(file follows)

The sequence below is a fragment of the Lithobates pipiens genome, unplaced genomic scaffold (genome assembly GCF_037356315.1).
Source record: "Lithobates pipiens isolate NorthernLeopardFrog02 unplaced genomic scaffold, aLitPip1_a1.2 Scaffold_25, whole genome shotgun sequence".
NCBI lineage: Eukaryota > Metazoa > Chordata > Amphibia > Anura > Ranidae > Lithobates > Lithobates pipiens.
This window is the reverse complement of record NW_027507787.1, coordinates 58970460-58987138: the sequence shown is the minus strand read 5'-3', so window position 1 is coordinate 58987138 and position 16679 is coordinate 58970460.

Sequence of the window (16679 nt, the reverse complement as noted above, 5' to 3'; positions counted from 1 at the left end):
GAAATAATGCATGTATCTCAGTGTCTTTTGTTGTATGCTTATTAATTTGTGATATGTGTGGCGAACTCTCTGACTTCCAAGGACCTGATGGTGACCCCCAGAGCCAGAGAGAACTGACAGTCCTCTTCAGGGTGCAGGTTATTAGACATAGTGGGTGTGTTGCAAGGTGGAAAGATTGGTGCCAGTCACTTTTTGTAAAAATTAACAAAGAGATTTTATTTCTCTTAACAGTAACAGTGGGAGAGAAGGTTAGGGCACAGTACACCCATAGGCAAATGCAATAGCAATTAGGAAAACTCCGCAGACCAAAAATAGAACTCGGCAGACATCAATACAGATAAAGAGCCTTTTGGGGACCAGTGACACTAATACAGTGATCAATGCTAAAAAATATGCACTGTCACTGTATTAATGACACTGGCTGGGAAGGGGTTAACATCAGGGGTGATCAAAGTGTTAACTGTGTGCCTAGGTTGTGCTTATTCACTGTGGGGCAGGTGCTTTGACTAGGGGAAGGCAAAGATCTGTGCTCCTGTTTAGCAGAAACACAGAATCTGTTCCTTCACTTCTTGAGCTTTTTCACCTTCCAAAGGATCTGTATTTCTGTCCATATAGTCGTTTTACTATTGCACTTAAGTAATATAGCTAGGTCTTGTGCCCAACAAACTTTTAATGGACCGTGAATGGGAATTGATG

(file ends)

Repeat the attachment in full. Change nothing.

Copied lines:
The sequence below is a fragment of the Lithobates pipiens genome, unplaced genomic scaffold (genome assembly GCF_037356315.1).
Source record: "Lithobates pipiens isolate NorthernLeopardFrog02 unplaced genomic scaffold, aLitPip1_a1.2 Scaffold_25, whole genome shotgun sequence".
NCBI lineage: Eukaryota > Metazoa > Chordata > Amphibia > Anura > Ranidae > Lithobates > Lithobates pipiens.
This window is the reverse complement of record NW_027507787.1, coordinates 58970460-58987138: the sequence shown is the minus strand read 5'-3', so window position 1 is coordinate 58987138 and position 16679 is coordinate 58970460.

Sequence of the window (16679 nt, the reverse complement as noted above, 5' to 3'; positions counted from 1 at the left end):
GAAATAATGCATGTATCTCAGTGTCTTTTGTTGTATGCTTATTAATTTGTGATATGTGTGGCGAACTCTCTGACTTCCAAGGACCTGATGGTGACCCCCAGAGCCAGAGAGAACTGACAGTCCTCTTCAGGGTGCAGGTTATTAGACATAGTGGGTGTGTTGCAAGGTGGAAAGATTGGTGCCAGTCACTTTTTGTAAAAATTAACAAAGAGATTTTATTTCTCTTAACAGTAACAGTGGGAGAGAAGGTTAGGGCACAGTACACCCATAGGCAAATGCAATAGCAATTAGGAAAACTCCGCAGACCAAAAATAGAACTCGGCAGACATCAATACAGATAAAGAGCCTTTTGGGGACCAGTGACACTAATACAGTGATCAATGCTAAAAAATATGCACTGTCACTGTATTAATGACACTGGCTGGGAAGGGGTTAACATCAGGGGTGATCAAAGTGTTAACTGTGTGCCTAGGTTGTGCTTATTCACTGTGGGGCAGGTGCTTTGACTAGGGGAAGGCAAAGATCTGTGCTCCTGTTTAGCAGAAACACAGAATCTGTTCCTTCACTTCTTGAGCTTTTTCACCTTCCAAAGGATCTGTATTTCTGTCCATATAGTCGTTTTACTATTGCACTTAAGTAATATAGCTAGGTCTTGTGCCCAACAAACTTTTAATGGACCGTGAATGGGAATTGATG